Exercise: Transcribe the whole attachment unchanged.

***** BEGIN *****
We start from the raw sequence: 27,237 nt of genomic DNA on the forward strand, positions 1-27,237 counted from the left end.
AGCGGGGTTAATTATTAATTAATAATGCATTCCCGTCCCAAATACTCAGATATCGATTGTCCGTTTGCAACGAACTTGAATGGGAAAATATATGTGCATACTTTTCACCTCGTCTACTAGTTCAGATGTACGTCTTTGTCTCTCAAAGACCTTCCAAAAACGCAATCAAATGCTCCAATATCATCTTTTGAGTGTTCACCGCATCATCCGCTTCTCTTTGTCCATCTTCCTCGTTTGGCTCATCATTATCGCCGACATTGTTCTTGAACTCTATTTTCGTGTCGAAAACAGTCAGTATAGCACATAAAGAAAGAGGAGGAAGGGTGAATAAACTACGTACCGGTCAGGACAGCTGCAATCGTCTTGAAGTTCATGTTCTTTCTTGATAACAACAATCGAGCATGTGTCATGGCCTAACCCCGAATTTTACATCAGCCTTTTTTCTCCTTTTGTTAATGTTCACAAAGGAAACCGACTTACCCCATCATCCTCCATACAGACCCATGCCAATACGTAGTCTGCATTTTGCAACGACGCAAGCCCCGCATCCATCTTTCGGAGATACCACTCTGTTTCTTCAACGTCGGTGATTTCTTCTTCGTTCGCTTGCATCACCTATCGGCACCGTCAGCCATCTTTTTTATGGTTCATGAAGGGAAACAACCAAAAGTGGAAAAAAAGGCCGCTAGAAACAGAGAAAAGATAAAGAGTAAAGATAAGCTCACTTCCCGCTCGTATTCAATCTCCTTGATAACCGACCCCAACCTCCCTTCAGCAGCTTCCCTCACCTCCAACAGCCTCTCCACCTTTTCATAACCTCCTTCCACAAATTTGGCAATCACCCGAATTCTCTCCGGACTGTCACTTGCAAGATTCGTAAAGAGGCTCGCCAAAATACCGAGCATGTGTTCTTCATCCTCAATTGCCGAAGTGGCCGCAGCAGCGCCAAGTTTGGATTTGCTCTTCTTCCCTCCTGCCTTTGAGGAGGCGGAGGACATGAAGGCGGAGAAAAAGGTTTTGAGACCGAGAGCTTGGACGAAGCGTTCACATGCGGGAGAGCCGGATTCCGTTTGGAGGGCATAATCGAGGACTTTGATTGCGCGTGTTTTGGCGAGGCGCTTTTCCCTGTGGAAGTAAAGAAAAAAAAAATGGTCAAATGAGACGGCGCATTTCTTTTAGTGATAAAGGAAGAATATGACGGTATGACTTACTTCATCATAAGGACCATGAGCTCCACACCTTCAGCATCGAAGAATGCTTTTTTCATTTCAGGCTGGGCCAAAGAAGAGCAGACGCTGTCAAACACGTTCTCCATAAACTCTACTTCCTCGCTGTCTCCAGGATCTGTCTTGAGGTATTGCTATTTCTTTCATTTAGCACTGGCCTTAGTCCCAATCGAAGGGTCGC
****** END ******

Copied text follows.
We start from the raw sequence: 27,237 nt of genomic DNA on the forward strand, positions 1-27,237 counted from the left end.
AGCGGGGTTAATTATTAATTAATAATGCATTCCCGTCCCAAATACTCAGATATCGATTGTCCGTTTGCAACGAACTTGAATGGGAAAATATATGTGCATACTTTTCACCTCGTCTACTAGTTCAGATGTACGTCTTTGTCTCTCAAAGACCTTCCAAAAACGCAATCAAATGCTCCAATATCATCTTTTGAGTGTTCACCGCATCATCCGCTTCTCTTTGTCCATCTTCCTCGTTTGGCTCATCATTATCGCCGACATTGTTCTTGAACTCTATTTTCGTGTCGAAAACAGTCAGTATAGCACATAAAGAAAGAGGAGGAAGGGTGAATAAACTACGTACCGGTCAGGACAGCTGCAATCGTCTTGAAGTTCATGTTCTTTCTTGATAACAACAATCGAGCATGTGTCATGGCCTAACCCCGAATTTTACATCAGCCTTTTTTCTCCTTTTGTTAATGTTCACAAAGGAAACCGACTTACCCCATCATCCTCCATACAGACCCATGCCAATACGTAGTCTGCATTTTGCAACGACGCAAGCCCCGCATCCATCTTTCGGAGATACCACTCTGTTTCTTCAACGTCGGTGATTTCTTCTTCGTTCGCTTGCATCACCTATCGGCACCGTCAGCCATCTTTTTTATGGTTCATGAAGGGAAACAACCAAAAGTGGAAAAAAAGGCCGCTAGAAACAGAGAAAAGATAAAGAGTAAAGATAAGCTCACTTCCCGCTCGTATTCAATCTCCTTGATAACCGACCCCAACCTCCCTTCAGCAGCTTCCCTCACCTCCAACAGCCTCTCCACCTTTTCATAACCTCCTTCCACAAATTTGGCAATCACCCGAATTCTCTCCGGACTGTCACTTGCAAGATTCGTAAAGAGGCTCGCCAAAATACCGAGCATGTGTTCTTCATCCTCAATTGCCGAAGTGGCCGCAGCAGCGCCAAGTTTGGATTTGCTCTTCTTCCCTCCTGCCTTTGAGGAGGCGGAGGACATGAAGGCGGAGAAAAAGGTTTTGAGACCGAGAGCTTGGACGAAGCGTTCACATGCGGGAGAGCCGGATTCCGTTTGGAGGGCATAATCGAGGACTTTGATTGCGCGTGTTTTGGCGAGGCGCTTTTCCCTGTGGAAGTAAAGAAAAAAAAAATGGTCAAATGAGACGGCGCATTTCTTTTAGTGATAAAGGAAGAATATGACGGTATGACTTACTTCATCATAAGGACCATGAGCTCCACACCTTCAGCATCGAAGAATGCTTTTTTCATTTCAGGCTGGGCCAAAGAAGAGCAGACGCTGTCAAACACGTTCTCCATAAACTCTACTTCCTCGCTGTCTCCAGGATCTGTCTTGAGGTATTGCTATTTCTTTCATTTAGCACTGGCCTTAGTCCCAATCGAAGGGTCGC